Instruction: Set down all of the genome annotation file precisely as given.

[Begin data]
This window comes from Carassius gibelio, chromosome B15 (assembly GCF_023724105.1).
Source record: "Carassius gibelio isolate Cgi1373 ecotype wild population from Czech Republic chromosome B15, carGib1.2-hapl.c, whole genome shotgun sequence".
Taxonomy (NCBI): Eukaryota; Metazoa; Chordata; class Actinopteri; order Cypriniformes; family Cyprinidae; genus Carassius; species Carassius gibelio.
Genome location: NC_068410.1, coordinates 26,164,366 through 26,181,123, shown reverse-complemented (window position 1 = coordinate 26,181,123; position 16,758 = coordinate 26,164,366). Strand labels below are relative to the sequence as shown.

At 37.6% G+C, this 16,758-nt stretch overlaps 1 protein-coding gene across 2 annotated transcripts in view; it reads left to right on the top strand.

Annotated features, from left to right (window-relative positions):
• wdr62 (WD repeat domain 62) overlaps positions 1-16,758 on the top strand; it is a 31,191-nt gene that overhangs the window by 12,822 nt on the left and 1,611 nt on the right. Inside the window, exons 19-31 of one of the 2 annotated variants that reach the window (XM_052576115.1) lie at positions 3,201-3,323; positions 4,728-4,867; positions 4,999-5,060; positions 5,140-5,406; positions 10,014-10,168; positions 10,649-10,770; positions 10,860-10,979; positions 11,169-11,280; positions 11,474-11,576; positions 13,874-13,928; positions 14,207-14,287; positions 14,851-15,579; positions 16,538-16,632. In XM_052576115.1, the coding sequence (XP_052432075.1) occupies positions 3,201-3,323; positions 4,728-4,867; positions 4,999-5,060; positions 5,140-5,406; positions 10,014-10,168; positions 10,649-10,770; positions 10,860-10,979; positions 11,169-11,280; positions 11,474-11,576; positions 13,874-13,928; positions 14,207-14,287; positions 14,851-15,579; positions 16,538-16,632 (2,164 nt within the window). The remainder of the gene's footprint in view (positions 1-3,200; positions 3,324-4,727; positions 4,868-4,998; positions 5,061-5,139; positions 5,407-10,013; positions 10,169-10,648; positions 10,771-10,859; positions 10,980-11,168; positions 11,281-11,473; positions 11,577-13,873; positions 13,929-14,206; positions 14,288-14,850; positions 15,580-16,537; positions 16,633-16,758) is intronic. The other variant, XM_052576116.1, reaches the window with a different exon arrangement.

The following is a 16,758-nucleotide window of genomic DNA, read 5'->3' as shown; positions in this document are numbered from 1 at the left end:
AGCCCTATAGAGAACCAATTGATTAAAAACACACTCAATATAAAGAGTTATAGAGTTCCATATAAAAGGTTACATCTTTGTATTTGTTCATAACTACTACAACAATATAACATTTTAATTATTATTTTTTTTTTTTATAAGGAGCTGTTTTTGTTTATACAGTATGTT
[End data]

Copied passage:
This window comes from Carassius gibelio, chromosome B15 (assembly GCF_023724105.1).
Source record: "Carassius gibelio isolate Cgi1373 ecotype wild population from Czech Republic chromosome B15, carGib1.2-hapl.c, whole genome shotgun sequence".
Taxonomy (NCBI): Eukaryota; Metazoa; Chordata; class Actinopteri; order Cypriniformes; family Cyprinidae; genus Carassius; species Carassius gibelio.
Genome location: NC_068410.1, coordinates 26,164,366 through 26,181,123, shown reverse-complemented (window position 1 = coordinate 26,181,123; position 16,758 = coordinate 26,164,366). Strand labels below are relative to the sequence as shown.

At 37.6% G+C, this 16,758-nt stretch overlaps 1 protein-coding gene across 2 annotated transcripts in view; it reads left to right on the top strand.

Annotated features, from left to right (window-relative positions):
• wdr62 (WD repeat domain 62) overlaps positions 1-16,758 on the top strand; it is a 31,191-nt gene that overhangs the window by 12,822 nt on the left and 1,611 nt on the right. Inside the window, exons 19-31 of one of the 2 annotated variants that reach the window (XM_052576115.1) lie at positions 3,201-3,323; positions 4,728-4,867; positions 4,999-5,060; positions 5,140-5,406; positions 10,014-10,168; positions 10,649-10,770; positions 10,860-10,979; positions 11,169-11,280; positions 11,474-11,576; positions 13,874-13,928; positions 14,207-14,287; positions 14,851-15,579; positions 16,538-16,632. In XM_052576115.1, the coding sequence (XP_052432075.1) occupies positions 3,201-3,323; positions 4,728-4,867; positions 4,999-5,060; positions 5,140-5,406; positions 10,014-10,168; positions 10,649-10,770; positions 10,860-10,979; positions 11,169-11,280; positions 11,474-11,576; positions 13,874-13,928; positions 14,207-14,287; positions 14,851-15,579; positions 16,538-16,632 (2,164 nt within the window). The remainder of the gene's footprint in view (positions 1-3,200; positions 3,324-4,727; positions 4,868-4,998; positions 5,061-5,139; positions 5,407-10,013; positions 10,169-10,648; positions 10,771-10,859; positions 10,980-11,168; positions 11,281-11,473; positions 11,577-13,873; positions 13,929-14,206; positions 14,288-14,850; positions 15,580-16,537; positions 16,633-16,758) is intronic. The other variant, XM_052576116.1, reaches the window with a different exon arrangement.

The following is a 16,758-nucleotide window of genomic DNA, read 5'->3' as shown; positions in this document are numbered from 1 at the left end:
AGCCCTATAGAGAACCAATTGATTAAAAACACACTCAATATAAAGAGTTATAGAGTTCCATATAAAAGGTTACATCTTTGTATTTGTTCATAACTACTACAACAATATAACATTTTAATTATTATTTTTTTTTTTTATAAGGAGCTGTTTTTGTTTATACAGTATGTT